In 2019 there were 300,000 new businesses set up in the UK alone. According to government statistics, 20% of new businesses fail in the first year, 30% in the second and 50% in the third. Over 70% fail by their 10th birthday. The first statistic alone is the business equivalent of the first world war trenches. Lining our troops up knowing that 20% of those that went over the top would not be coming back. Despite this, we keep pushing ourselves over the trenches and businesses go on being created year after year. The current situation is the equivalent of the same war but with a nuclear bomb going off in the centre, affecting all sides indiscriminately, (of course if you are a conspiracy theorist perhaps other than those that created the nuclear bomb and were therefore already hidden away in the bunkers). I hate to think what these statistics will look like for 2020. Very few businesses will come through this unscathed, unless they are too small to be overly affected or too large to fail. Those in the middle will either fold or be working to repay the government for many years to come as a result. Many lives will be in turmoil and many others will have to sign up to many more sleepless nights just to protect what they already have. Mark Cuban, American businessman and investor, has reframed failure in a very positive way. “It doesn’t matter how many times you have failed you only have to be right once.” Something that all entrepreneurs and small business owners should hold dearly at this moment in time.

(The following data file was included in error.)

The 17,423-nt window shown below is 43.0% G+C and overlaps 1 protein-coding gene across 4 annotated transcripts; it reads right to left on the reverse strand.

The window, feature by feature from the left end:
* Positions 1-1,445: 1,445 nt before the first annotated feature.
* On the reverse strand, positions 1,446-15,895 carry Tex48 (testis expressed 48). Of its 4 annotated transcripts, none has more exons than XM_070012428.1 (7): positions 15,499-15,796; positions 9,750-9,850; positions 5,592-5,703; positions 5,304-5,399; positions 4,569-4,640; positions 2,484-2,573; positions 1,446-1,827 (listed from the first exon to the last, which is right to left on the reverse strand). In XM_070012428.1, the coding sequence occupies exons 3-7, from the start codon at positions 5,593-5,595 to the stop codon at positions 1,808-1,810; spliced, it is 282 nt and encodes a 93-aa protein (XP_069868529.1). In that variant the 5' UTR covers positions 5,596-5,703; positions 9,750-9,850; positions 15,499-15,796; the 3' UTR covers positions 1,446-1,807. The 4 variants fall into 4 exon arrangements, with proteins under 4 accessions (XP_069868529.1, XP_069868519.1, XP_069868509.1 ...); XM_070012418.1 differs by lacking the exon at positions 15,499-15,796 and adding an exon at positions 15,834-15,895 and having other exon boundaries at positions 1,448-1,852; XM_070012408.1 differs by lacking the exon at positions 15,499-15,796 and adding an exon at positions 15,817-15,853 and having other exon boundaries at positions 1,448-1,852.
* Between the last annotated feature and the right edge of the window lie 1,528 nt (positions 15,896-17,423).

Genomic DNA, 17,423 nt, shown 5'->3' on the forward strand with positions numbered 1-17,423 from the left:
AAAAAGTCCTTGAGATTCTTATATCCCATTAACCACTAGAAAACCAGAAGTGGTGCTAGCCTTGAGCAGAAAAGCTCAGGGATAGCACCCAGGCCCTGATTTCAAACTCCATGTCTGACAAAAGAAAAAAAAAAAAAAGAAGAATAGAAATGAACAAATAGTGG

The press and the world talk a lot about mental health and wellbeing these days. Perhaps we should also think about focussing on the wellbeing of the owners as well as the employees. There is a loneliness attached to entrepreneurialism. It tends to be self-inflicted and will usually be about protecting the reputation of the business or the people around them. It is also talked about to not take business personally, yet that term is a fake one. Any leaders that don’t take personally those that aim to damage what has been built with such an array of problems and risk, over so many years or are betrayed by those that they spend the most time with in their lives are not leaders worthy of having. Yes you can get used to the fact that people will be people and seemingly most will let you down but if you lose taking it personally then you lose the soul of entrepreneurship and the love and devotion for the mission that was set out on in the first place.